Charlie's maternal great-grandfather was an electrical engineer and he helped to develop a little something called an electric meter. In 1899, he started a company in Illinois, where these electric meters were produced. Charlie's maternal grandfather, followed in his father's footsteps and pursued a degree in electrical engineering before going to work for his father's company.
Soon thereafter, he was married and started a family.
Their first born, Jeanne, was Charlie's mom.
Meanwhile, to the north, in Canada, Charlie's paternal grandfather, who was also an electrical engineer, happened to work for the same exact electric-meter producing company. And he too, was married and beginning to start a family. His first born son, Alex, who years later would also pursue a degree in electrical engineering, was Charlie's father.
Alex and Jeanne didn't know anything of each other. Until, years later when Alex came to work in the electric meter producing factory in the United States.
When they met, there was chemistry.
Or, more appropriately, electricity.
And soon, Alex and Jeanne fell in love and went on to have their own brood, including my Charlie, aka: the Little Guy.
If I took (or had?) the time to read one of the books about what exactly happened next, I'm sure I'd better understand the fate of the electric meter company. All I know is that approximately 35 years ago, the company was sold off and the family involvement was no more.
**************It was June of 1997 that Charlie and I first started to 'seriously' look to buy our first home. Because that was the first year that we both had stable full time jobs.
Before that point, we certainly walked through any and every open house that had a sign out front, but whenever we admitted to the realtor hosting the event that we were still in graduate school and living off of financial aid, they'd immediately lose interest in us, and focus on sprucing up their fliers and refreshing their cookies and lemonade.
We looked at a lot of houses before we found our house. We looked as far north as Carlsbad, and as far east as Alpine. We hadn't even considered living in south San Diego County, until one of our co-workers told us that if we bought a home in his community, and indicated that we'd been referred by him, we'd both score a $500.00 gift card to the Home Depot.
So, we looked to the south. And we found a great new house, in a great budding community. And then, because we knew a lot of young people who had also recently graduated from college and were now employed and looking to buy a home, we referred an additional three people to this community, and wound up with $1,500.00 to the Home Depot. And with that money we bought 500 miles of PVC for sprinklers and sod and plants and assorted foliage to spruce up our totally barren back yard.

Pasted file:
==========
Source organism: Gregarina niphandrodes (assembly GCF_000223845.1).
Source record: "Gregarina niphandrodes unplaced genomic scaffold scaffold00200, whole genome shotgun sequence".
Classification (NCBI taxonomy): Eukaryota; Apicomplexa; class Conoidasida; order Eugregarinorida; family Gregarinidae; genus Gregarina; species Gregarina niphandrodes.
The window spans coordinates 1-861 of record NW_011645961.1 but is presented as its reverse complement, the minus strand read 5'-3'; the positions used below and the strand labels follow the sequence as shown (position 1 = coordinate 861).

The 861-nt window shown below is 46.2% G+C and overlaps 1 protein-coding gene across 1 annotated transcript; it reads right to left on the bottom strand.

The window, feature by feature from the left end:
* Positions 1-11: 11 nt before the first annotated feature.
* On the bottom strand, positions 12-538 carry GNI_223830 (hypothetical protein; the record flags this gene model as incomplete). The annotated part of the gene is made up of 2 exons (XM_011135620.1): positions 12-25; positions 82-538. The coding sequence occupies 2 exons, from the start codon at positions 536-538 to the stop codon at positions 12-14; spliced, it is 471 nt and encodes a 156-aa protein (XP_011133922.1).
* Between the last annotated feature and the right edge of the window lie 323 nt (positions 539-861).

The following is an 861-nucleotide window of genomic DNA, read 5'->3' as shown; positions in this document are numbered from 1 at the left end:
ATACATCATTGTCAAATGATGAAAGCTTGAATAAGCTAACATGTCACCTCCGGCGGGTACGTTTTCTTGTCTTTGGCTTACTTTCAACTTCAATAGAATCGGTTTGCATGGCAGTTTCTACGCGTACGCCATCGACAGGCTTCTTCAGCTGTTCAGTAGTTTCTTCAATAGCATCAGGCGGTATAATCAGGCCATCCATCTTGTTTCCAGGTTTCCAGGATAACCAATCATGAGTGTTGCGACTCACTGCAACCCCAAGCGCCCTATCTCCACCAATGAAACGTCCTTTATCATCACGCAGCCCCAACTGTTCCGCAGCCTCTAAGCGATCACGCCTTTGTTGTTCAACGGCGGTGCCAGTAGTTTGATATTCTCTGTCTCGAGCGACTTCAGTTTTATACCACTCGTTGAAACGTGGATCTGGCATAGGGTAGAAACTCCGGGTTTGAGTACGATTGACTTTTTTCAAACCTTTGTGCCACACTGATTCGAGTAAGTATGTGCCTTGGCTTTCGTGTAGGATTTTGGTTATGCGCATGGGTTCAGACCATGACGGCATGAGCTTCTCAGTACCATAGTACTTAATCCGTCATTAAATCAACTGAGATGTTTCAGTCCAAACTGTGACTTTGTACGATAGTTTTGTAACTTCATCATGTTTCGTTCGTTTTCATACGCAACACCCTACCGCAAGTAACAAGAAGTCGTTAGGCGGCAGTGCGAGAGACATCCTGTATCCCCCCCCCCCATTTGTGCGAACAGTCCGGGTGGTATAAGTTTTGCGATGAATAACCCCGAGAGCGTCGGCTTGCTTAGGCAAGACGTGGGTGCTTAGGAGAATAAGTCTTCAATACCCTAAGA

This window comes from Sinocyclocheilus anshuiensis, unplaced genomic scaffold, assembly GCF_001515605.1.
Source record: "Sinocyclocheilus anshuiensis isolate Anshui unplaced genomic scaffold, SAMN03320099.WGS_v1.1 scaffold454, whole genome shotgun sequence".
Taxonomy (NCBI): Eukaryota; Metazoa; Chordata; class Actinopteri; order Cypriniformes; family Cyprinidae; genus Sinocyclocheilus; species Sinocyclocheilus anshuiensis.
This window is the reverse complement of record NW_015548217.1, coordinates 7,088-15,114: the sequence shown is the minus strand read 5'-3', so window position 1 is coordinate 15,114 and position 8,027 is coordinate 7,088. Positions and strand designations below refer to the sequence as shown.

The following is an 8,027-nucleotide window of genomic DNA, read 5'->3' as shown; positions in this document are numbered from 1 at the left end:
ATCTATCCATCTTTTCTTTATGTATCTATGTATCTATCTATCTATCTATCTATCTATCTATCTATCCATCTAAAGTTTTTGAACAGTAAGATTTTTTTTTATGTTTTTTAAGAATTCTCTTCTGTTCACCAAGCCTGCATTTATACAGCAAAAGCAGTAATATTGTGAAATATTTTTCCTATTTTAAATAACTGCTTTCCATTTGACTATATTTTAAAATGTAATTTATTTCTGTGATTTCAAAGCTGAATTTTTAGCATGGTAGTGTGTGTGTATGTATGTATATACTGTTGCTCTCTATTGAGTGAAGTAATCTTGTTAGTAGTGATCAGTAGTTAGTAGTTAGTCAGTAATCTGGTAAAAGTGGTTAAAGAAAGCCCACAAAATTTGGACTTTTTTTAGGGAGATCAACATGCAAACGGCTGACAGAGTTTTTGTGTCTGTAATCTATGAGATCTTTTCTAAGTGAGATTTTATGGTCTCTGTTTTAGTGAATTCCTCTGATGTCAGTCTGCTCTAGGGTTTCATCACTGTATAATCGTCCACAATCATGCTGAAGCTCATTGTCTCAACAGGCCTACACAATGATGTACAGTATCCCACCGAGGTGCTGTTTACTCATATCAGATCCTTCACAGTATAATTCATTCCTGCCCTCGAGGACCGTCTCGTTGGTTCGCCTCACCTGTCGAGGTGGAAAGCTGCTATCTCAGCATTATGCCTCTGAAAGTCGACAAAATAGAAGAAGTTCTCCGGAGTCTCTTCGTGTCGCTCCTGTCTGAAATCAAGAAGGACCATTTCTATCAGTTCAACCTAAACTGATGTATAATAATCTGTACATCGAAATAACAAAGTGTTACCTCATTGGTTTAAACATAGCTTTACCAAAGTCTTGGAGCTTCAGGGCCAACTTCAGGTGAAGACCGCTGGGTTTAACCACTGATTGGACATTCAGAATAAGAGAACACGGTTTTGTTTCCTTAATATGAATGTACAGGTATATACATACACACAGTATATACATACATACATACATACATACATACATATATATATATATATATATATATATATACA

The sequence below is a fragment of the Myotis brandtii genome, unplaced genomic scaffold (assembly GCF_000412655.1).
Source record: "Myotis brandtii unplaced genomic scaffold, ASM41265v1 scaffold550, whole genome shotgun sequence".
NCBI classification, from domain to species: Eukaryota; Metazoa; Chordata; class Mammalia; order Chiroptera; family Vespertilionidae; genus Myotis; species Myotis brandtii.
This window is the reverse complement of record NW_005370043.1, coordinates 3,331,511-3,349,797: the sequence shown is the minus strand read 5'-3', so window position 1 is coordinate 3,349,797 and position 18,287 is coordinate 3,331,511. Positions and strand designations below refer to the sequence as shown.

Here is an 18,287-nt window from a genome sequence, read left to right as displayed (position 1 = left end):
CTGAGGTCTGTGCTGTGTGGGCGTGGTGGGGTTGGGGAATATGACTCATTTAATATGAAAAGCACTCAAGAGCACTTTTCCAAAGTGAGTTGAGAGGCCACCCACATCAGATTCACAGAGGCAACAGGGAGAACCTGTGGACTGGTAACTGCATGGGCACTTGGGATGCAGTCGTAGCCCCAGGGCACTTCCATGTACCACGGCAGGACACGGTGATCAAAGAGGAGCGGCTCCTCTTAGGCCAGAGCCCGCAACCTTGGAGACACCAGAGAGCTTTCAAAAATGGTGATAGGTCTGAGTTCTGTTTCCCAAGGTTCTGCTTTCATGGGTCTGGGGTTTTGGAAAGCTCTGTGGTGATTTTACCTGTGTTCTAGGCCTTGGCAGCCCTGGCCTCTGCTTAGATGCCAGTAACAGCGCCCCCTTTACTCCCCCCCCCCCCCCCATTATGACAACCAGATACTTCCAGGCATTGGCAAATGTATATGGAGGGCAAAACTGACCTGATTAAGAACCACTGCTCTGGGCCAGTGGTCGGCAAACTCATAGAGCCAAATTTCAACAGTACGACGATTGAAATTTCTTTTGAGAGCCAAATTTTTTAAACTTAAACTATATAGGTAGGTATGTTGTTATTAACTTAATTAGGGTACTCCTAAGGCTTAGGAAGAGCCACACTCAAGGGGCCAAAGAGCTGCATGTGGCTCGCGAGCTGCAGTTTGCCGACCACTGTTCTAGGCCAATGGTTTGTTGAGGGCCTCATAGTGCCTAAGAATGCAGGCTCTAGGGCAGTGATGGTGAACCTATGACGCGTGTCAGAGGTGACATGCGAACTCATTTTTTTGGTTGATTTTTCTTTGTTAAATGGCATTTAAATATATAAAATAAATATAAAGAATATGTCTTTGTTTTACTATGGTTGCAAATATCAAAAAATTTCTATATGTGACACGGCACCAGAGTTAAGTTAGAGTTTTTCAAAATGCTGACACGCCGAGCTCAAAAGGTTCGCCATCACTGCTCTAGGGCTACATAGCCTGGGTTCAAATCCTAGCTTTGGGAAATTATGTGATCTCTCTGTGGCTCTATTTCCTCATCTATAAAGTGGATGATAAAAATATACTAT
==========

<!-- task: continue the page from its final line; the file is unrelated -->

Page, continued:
And we seriously thought about setting up a lemonade stand directly outside the sales office and referring every single person that walked through the model homes ... until we were informed that if we referred one more person, our "referral earnings" would be reported to the IRS.
So that promptly concluded our essentially free-money to the Home Depot referral ride. And, no surprise, at least not to us, home sales immediately plummeted. (Not really. They continued to soar until 2007.)
The fact is, we weren't even planning on buying the house that we're in. Although it was just the two of us and this 1,600 foot space was far more than what we could fill with our college-era futons and milk crate book shelves, we actually had our eye on a four-bedroom two-story house, across the street.
But then, in an odd twist of fate, this house which had been under contract - fell out of contract and the sales representative suggested that we take a look.
Not only was it on a corner, with a huge lot (the largest in the neighborhood), but the person who had signed the prior contract had paid a lot of money to have an air conditioner installed, rooms wired for ceiling fans, and the "upgraded" white